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Discussion in 'F1' started by Igor Ound, Mar 14, 2018.
just to reiterate.....team entries for 2019
Formula 1: Seven key issues facing the sport's bosses for the 2019 season
Top 10 drivers according to team bosses:
The F1 minimum weight limit goes up by 3kgs to 743kgs next year. With the fuel limit also rising by 5kgs if a driver starts with a full tank that will be 853kgs plus a little extra fuel for parc ferme.
So, it"s Ferrari Minnow from now on ....
Not a clever choice to lift their image, I would have thought .
The FIA has tweaked the way penalties will be applied to Formula 1 grids from 2019, in an attempt to encourage those who have penalties to take part in qualifying.
For 2018, The FIA introduced a rule that put anyone with more than 15 places of power unit grid penalties to the back of the grid.
When more than one driver was affected, the order was determined by the order in which the offence was committed - in other words when the new elements were first used on track.
That led to the sometimes farcical situation of drivers leaving their garages before the start of first practice and parking at the end of the pitlane with their engine switched off to secure a spot bagging on the grid ahead of anyone joining the queue behind them.
To prevent this from happening in 2019, penalised drivers will instead line up on the grid in the order in which they qualified - which will also provide an incentive for them to set competitive times in qualifying instead of making a token appearance in Q1 before saving tyres.
The FIA has also clarified that any driver who is outside the 107% rule and is allowed to start will be placed at the back regardless, behind any drivers with power unit penalties.
Another adjustment to the sporting regulations confirmed at Wednesday's World Motor Sport Council meeting is to allow unrestricted CFD simulations to be carried out for the development of cars in accordance with the 2021 regulations.
This practice was carried out previously when teams were working to future regulations, and reflects the fact that they will be providing feedback that will help F1 and the FIA shape the 2021 rules.
Other changes include a requirement for teams to ensure fuel-handling procedures are the same for testing as they are at race events.
Since a fire broke out in the Williams garage at the Spanish Grand Prix in 2012, rules have specified precautions such as the use of protective equipment and dry-break couplings, and FIA observers had noticed those procedures have not always been employed in testing.
New rules also state that cars will be kept under yellow flag conditions until they reach the control line after the safety car returns to the pits.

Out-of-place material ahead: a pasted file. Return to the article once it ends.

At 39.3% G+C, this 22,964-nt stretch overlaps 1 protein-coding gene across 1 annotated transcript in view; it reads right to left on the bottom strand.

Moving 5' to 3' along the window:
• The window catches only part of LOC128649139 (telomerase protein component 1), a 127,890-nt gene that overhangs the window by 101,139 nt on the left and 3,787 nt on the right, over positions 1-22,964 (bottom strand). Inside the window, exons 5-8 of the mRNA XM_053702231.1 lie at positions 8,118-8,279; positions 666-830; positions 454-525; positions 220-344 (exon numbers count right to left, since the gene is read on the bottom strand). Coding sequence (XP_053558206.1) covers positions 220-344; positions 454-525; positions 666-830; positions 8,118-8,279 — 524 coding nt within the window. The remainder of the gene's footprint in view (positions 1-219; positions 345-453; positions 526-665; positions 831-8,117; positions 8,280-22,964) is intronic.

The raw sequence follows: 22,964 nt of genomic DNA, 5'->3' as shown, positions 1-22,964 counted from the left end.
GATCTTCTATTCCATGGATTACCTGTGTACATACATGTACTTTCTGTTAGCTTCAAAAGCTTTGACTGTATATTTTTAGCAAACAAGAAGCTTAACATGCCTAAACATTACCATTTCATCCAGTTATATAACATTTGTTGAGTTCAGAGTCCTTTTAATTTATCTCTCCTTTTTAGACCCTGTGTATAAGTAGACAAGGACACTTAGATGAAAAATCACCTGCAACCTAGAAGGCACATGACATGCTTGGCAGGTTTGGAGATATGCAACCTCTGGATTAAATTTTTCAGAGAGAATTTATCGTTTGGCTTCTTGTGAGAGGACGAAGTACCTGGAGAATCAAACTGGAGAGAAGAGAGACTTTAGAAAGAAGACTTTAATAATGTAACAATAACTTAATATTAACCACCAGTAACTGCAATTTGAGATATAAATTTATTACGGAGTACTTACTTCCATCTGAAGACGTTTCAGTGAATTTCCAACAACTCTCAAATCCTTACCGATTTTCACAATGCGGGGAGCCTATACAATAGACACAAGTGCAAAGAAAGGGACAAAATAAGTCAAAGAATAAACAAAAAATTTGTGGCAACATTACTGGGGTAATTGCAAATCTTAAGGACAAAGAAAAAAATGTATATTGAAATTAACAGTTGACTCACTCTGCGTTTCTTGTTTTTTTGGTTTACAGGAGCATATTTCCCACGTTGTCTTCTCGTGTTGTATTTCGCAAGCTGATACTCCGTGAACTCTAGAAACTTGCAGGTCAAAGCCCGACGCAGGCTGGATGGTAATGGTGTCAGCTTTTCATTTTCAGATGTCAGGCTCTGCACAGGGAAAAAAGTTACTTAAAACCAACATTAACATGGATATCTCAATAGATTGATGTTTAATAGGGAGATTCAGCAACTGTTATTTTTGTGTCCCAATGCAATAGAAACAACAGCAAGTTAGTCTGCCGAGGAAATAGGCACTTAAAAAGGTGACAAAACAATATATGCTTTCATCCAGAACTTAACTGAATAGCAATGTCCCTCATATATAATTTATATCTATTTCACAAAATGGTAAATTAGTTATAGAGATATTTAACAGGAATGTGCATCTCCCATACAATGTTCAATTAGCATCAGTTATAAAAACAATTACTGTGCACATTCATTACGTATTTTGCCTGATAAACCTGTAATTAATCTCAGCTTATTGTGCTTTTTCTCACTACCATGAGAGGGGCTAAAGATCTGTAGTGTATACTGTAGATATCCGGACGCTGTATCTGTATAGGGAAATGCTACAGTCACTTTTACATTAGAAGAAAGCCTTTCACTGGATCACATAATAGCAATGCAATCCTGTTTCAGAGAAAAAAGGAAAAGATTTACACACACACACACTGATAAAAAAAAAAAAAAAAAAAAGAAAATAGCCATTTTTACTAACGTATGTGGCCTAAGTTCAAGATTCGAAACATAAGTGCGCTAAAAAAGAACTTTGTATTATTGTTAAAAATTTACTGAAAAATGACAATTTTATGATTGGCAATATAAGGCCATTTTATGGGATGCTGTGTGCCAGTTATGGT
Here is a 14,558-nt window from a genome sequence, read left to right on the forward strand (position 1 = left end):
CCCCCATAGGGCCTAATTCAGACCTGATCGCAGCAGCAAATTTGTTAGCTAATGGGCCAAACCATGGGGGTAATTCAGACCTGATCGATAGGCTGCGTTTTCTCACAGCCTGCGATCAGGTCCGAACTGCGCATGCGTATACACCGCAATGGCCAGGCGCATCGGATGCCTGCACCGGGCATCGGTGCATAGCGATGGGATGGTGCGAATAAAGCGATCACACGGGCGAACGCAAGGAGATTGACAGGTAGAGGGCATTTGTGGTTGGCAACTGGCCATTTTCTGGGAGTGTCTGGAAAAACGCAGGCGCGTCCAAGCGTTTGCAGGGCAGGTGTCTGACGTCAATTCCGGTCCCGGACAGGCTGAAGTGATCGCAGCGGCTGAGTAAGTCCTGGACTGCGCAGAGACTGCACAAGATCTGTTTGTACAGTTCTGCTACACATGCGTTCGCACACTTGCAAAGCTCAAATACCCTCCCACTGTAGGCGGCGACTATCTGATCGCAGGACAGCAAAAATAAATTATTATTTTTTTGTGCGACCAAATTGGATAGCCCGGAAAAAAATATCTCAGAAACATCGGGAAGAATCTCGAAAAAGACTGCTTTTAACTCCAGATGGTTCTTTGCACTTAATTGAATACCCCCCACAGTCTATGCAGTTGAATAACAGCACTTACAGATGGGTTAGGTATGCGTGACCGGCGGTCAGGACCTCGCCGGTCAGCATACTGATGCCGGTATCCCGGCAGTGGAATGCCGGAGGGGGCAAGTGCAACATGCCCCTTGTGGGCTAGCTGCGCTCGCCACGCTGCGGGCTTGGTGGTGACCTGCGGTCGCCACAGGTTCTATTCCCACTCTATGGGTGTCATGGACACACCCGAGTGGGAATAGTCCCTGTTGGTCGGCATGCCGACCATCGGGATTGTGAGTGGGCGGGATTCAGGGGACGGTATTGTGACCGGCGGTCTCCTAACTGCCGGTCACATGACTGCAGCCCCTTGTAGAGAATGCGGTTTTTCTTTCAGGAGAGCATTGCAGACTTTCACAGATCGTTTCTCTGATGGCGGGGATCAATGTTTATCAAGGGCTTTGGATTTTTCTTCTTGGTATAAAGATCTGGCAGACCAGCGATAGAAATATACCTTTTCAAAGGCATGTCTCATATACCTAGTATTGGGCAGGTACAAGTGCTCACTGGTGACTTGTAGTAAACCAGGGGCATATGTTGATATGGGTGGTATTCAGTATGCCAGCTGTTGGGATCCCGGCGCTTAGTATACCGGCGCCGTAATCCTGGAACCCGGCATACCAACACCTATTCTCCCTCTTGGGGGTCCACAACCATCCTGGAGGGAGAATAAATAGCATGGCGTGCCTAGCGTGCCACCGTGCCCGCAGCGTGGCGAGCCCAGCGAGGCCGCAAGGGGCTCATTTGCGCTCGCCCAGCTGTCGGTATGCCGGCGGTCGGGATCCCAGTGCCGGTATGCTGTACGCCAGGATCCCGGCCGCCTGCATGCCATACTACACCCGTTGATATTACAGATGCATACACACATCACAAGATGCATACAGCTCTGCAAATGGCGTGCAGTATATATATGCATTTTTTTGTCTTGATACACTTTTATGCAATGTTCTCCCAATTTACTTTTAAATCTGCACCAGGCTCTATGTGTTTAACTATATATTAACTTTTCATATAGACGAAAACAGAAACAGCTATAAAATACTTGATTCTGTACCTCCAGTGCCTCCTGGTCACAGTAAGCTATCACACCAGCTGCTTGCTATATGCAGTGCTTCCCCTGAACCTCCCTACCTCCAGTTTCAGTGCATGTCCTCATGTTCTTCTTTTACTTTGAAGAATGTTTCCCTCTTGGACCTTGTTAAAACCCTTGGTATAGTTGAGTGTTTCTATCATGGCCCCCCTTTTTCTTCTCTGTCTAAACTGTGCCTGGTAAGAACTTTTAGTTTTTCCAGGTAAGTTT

While no overtaking was allowed in such circumstances, green flags had been displayed around the track when the safety car entered the pits, creating a "mixed message" that the FIA has now addressed.
From now on safety car boards will be withdrawn but yellow flags will continue to be shown, and the leaders will see the green lights and green flags only at the line.
Minor adjustments to F1's technical regulations include a final sign off on bodywork details relating to 2019 front wing changes, while an extra three kilograms has been added to the minimum weight - which increases from 740kg to 743kg.
Although such weight hikes are usually related to specific rule changes, such as the addition of the halo or the move to wider wheels and tyres, in this case teams lobbied the FIA to complain they were struggling to reach the 740kg minimum weight.
It's Marlboro's e-cigarrette "minnowing" process. Go figure. I don't like either. Loved the Scuderia crest. No more prominant Shell logo either (uniforms).
Interesting. 8 of 10 Team Principals cast votes (Ferrari and Sauber not participating).
Nice to see Leclerc well-regarded, even with both his prior and new team not involved in the voting.
F1 teams' real 2018 performance levels revealed - https://www.autosport.com/f1/feature/8674/f1-teams-real-2018-performance-levels-revealed --
By Gary Anderson
Here is the top 3 from the link-
Average performance pace: 100.119%
Mercedes decided to stick with what it knew this season with a car that built on its 2017 machine, which proved to be the right choice.
But it still wasn't easy, and Mercedes' great strength was how it learned from its struggles in the first half of the season to leave Ferrari behind in the crucial second half of 2018. The depth of understanding was what made the difference.
Just as it found last season, tyres were a challenge early on. It's all about the compromise between getting them working for a single qualifying lap and over a race stint.
There are pressure minimums so you have to get the tyres warm before you go out and the driver can then go slowly to let the rear temperatures come down.